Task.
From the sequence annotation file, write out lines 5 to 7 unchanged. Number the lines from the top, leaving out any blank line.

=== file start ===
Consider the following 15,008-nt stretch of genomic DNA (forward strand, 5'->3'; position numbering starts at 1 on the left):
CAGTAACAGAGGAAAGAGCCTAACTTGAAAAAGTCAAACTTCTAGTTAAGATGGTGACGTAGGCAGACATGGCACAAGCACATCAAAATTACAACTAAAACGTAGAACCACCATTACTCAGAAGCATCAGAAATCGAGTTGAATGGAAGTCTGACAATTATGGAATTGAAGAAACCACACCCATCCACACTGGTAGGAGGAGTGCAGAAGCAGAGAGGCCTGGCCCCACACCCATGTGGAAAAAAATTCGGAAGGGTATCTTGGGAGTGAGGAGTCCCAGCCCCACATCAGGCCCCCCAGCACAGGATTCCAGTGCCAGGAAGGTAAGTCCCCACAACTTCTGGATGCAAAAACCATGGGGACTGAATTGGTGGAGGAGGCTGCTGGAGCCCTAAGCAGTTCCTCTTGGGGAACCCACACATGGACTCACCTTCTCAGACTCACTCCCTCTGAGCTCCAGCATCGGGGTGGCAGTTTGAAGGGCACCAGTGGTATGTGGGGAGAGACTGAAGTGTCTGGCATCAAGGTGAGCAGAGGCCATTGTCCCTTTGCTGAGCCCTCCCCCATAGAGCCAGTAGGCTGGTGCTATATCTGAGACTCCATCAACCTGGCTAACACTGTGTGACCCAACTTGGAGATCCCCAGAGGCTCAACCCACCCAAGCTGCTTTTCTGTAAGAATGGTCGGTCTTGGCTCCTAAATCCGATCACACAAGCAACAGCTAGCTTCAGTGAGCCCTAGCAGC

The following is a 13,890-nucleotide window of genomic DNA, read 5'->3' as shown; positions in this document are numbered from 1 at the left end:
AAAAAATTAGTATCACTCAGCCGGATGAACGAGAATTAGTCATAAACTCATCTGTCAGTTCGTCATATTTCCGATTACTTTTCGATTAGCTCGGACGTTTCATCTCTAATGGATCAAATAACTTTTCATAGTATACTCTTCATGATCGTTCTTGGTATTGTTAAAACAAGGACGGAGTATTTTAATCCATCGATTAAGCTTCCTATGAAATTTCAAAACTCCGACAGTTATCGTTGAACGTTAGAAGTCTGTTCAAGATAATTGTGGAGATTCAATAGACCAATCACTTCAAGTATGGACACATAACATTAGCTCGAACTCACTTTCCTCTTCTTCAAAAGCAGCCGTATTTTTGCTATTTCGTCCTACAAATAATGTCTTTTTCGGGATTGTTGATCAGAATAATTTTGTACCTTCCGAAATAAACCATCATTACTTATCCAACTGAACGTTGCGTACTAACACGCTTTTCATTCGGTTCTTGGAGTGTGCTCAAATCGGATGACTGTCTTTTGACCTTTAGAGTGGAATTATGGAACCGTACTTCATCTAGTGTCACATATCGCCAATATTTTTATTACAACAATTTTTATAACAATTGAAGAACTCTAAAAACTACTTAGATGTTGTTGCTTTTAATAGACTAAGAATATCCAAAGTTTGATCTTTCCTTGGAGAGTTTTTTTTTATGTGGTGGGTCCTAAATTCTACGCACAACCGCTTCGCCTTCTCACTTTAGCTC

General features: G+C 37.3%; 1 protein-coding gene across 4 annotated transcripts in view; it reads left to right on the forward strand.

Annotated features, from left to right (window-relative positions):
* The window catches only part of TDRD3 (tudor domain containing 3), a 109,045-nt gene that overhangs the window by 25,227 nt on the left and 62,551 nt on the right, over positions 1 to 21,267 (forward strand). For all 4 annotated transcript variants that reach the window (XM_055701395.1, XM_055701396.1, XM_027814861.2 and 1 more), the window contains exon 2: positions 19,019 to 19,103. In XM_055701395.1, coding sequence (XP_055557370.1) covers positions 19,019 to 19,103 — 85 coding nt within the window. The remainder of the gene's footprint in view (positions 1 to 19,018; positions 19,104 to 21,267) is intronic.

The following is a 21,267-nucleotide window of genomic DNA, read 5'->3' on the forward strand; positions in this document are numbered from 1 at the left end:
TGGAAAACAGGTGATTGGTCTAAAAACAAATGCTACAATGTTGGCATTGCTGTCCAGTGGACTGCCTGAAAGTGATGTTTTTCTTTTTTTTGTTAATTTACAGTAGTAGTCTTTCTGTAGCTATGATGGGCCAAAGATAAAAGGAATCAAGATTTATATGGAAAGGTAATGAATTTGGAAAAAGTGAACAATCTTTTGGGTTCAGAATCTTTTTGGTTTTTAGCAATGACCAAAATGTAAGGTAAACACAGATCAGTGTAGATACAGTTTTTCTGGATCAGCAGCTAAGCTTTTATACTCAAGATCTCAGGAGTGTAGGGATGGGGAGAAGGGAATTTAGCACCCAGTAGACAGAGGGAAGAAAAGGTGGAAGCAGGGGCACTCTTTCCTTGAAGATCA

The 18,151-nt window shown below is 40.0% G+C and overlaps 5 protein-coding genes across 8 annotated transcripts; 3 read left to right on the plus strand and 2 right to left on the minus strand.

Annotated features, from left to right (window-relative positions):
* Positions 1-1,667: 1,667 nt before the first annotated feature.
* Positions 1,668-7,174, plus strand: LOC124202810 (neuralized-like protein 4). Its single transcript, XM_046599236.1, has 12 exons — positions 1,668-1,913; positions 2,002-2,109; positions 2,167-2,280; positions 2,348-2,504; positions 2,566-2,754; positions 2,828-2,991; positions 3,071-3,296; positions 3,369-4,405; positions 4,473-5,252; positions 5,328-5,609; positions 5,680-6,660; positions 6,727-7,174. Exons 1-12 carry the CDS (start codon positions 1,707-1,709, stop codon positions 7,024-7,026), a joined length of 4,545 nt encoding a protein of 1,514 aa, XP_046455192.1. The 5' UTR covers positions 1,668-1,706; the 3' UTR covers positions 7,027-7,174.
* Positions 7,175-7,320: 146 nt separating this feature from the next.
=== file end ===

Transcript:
General features: G+C 37.3%; 1 protein-coding gene across 4 annotated transcripts in view; it reads left to right on the forward strand.

Annotated features, from left to right (window-relative positions):
* The window catches only part of TDRD3 (tudor domain containing 3), a 109,045-nt gene that overhangs the window by 25,227 nt on the left and 62,551 nt on the right, over positions 1 to 21,267 (forward strand). For all 4 annotated transcript variants that reach the window (XM_055701395.1, XM_055701396.1, XM_027814861.2 and 1 more), the window contains exon 2: positions 19,019 to 19,103. In XM_055701395.1, coding sequence (XP_055557370.1) covers positions 19,019 to 19,103 — 85 coding nt within the window. The remainder of the gene's footprint in view (positions 1 to 19,018; positions 19,104 to 21,267) is intronic.